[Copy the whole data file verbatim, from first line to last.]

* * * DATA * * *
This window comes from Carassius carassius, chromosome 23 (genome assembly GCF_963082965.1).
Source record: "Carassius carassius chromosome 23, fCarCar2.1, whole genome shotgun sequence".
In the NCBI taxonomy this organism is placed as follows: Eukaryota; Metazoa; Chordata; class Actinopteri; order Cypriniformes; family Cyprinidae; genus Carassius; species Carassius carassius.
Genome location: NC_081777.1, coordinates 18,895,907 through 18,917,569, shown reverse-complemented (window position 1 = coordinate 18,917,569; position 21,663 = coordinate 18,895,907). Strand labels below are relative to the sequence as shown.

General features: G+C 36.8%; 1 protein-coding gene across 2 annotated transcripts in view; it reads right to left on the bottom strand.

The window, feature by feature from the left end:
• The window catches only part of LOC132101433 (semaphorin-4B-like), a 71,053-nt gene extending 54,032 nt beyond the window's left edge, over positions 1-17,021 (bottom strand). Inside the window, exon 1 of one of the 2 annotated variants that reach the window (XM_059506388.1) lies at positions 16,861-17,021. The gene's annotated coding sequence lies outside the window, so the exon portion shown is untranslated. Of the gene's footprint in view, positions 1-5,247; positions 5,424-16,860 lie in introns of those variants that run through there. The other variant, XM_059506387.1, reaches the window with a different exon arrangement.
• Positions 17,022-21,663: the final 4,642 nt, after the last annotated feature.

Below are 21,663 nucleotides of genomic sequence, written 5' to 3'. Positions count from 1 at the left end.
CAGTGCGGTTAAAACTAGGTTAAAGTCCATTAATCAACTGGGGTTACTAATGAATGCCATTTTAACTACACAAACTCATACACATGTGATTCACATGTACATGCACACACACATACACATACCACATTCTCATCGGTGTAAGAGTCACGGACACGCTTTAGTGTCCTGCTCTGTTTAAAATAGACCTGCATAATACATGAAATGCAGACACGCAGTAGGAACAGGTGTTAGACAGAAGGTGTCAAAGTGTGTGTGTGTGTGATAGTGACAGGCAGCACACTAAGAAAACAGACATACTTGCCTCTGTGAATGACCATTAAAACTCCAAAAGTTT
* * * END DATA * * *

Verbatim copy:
This window comes from Carassius carassius, chromosome 23 (genome assembly GCF_963082965.1).
Source record: "Carassius carassius chromosome 23, fCarCar2.1, whole genome shotgun sequence".
In the NCBI taxonomy this organism is placed as follows: Eukaryota; Metazoa; Chordata; class Actinopteri; order Cypriniformes; family Cyprinidae; genus Carassius; species Carassius carassius.
Genome location: NC_081777.1, coordinates 18,895,907 through 18,917,569, shown reverse-complemented (window position 1 = coordinate 18,917,569; position 21,663 = coordinate 18,895,907). Strand labels below are relative to the sequence as shown.

General features: G+C 36.8%; 1 protein-coding gene across 2 annotated transcripts in view; it reads right to left on the bottom strand.

The window, feature by feature from the left end:
• The window catches only part of LOC132101433 (semaphorin-4B-like), a 71,053-nt gene extending 54,032 nt beyond the window's left edge, over positions 1-17,021 (bottom strand). Inside the window, exon 1 of one of the 2 annotated variants that reach the window (XM_059506388.1) lies at positions 16,861-17,021. The gene's annotated coding sequence lies outside the window, so the exon portion shown is untranslated. Of the gene's footprint in view, positions 1-5,247; positions 5,424-16,860 lie in introns of those variants that run through there. The other variant, XM_059506387.1, reaches the window with a different exon arrangement.
• Positions 17,022-21,663: the final 4,642 nt, after the last annotated feature.

Below are 21,663 nucleotides of genomic sequence, written 5' to 3'. Positions count from 1 at the left end.
CAGTGCGGTTAAAACTAGGTTAAAGTCCATTAATCAACTGGGGTTACTAATGAATGCCATTTTAACTACACAAACTCATACACATGTGATTCACATGTACATGCACACACACATACACATACCACATTCTCATCGGTGTAAGAGTCACGGACACGCTTTAGTGTCCTGCTCTGTTTAAAATAGACCTGCATAATACATGAAATGCAGACACGCAGTAGGAACAGGTGTTAGACAGAAGGTGTCAAAGTGTGTGTGTGTGTGATAGTGACAGGCAGCACACTAAGAAAACAGACATACTTGCCTCTGTGAATGACCATTAAAACTCCAAAAGTTT